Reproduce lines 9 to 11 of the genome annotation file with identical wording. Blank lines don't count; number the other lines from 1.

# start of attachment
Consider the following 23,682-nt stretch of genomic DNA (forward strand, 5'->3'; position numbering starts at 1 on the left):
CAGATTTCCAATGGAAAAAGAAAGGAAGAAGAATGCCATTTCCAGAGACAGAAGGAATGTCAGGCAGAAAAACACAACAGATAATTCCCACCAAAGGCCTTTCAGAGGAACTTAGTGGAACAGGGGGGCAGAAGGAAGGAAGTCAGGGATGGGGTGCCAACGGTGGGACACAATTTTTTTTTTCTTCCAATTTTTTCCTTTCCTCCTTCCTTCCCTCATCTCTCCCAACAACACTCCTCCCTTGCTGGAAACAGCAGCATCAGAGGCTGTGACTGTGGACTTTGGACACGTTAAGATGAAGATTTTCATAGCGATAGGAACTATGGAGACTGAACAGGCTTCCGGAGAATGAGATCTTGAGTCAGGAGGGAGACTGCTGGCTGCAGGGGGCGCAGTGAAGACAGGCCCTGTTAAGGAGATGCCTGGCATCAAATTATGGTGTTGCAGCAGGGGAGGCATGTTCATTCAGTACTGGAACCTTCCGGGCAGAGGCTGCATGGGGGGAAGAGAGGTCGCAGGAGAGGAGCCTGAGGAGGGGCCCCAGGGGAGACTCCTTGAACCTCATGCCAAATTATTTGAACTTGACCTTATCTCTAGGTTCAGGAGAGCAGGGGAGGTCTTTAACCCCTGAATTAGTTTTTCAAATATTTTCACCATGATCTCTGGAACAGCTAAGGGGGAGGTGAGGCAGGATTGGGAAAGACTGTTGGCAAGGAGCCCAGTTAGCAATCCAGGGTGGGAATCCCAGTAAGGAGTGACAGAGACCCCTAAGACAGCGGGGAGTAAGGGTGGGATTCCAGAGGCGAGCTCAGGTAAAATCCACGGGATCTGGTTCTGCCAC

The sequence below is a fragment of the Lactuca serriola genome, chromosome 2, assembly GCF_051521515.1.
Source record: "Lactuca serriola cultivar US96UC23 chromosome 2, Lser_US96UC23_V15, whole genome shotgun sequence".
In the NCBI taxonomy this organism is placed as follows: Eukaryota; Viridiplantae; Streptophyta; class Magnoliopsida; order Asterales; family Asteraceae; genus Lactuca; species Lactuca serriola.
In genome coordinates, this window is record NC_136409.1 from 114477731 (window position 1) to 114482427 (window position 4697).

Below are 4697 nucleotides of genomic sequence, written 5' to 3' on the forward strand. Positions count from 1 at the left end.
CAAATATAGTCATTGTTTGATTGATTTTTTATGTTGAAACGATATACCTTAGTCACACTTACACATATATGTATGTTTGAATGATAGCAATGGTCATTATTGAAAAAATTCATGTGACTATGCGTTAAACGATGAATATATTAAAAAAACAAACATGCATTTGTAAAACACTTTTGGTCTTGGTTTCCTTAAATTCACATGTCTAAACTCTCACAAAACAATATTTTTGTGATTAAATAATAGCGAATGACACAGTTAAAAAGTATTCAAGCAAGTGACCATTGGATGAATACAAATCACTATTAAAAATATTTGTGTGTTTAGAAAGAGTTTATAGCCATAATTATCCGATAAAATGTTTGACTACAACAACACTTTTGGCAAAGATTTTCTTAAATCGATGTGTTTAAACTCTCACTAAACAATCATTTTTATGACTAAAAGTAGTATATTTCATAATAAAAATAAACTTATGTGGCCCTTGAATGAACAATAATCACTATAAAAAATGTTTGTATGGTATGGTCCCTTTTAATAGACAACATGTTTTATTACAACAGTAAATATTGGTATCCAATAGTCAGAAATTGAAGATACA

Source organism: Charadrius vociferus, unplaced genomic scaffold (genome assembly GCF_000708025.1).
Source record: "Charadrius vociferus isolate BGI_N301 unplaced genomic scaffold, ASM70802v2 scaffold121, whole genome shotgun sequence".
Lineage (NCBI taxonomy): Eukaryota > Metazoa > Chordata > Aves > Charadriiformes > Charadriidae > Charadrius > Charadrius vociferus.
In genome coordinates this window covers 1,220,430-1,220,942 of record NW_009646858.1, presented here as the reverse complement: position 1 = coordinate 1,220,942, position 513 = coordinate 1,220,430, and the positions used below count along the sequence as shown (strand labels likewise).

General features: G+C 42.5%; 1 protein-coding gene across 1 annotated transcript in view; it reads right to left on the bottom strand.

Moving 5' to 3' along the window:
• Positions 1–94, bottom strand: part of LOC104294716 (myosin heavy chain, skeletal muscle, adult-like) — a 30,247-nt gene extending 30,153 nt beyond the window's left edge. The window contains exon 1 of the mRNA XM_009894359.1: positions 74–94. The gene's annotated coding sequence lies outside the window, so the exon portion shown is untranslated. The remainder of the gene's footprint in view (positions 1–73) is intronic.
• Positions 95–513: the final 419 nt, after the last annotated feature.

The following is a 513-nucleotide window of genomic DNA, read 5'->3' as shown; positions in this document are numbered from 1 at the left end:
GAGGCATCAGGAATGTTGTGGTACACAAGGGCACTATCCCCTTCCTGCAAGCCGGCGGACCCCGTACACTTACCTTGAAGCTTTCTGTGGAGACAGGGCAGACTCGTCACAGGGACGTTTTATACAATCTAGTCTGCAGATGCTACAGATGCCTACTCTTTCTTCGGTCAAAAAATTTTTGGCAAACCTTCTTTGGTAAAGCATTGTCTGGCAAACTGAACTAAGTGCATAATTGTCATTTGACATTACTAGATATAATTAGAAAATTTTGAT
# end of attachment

Source organism: Charadrius vociferus, unplaced genomic scaffold (genome assembly GCF_000708025.1).
Source record: "Charadrius vociferus isolate BGI_N301 unplaced genomic scaffold, ASM70802v2 scaffold121, whole genome shotgun sequence".
Lineage (NCBI taxonomy): Eukaryota > Metazoa > Chordata > Aves > Charadriiformes > Charadriidae > Charadrius > Charadrius vociferus.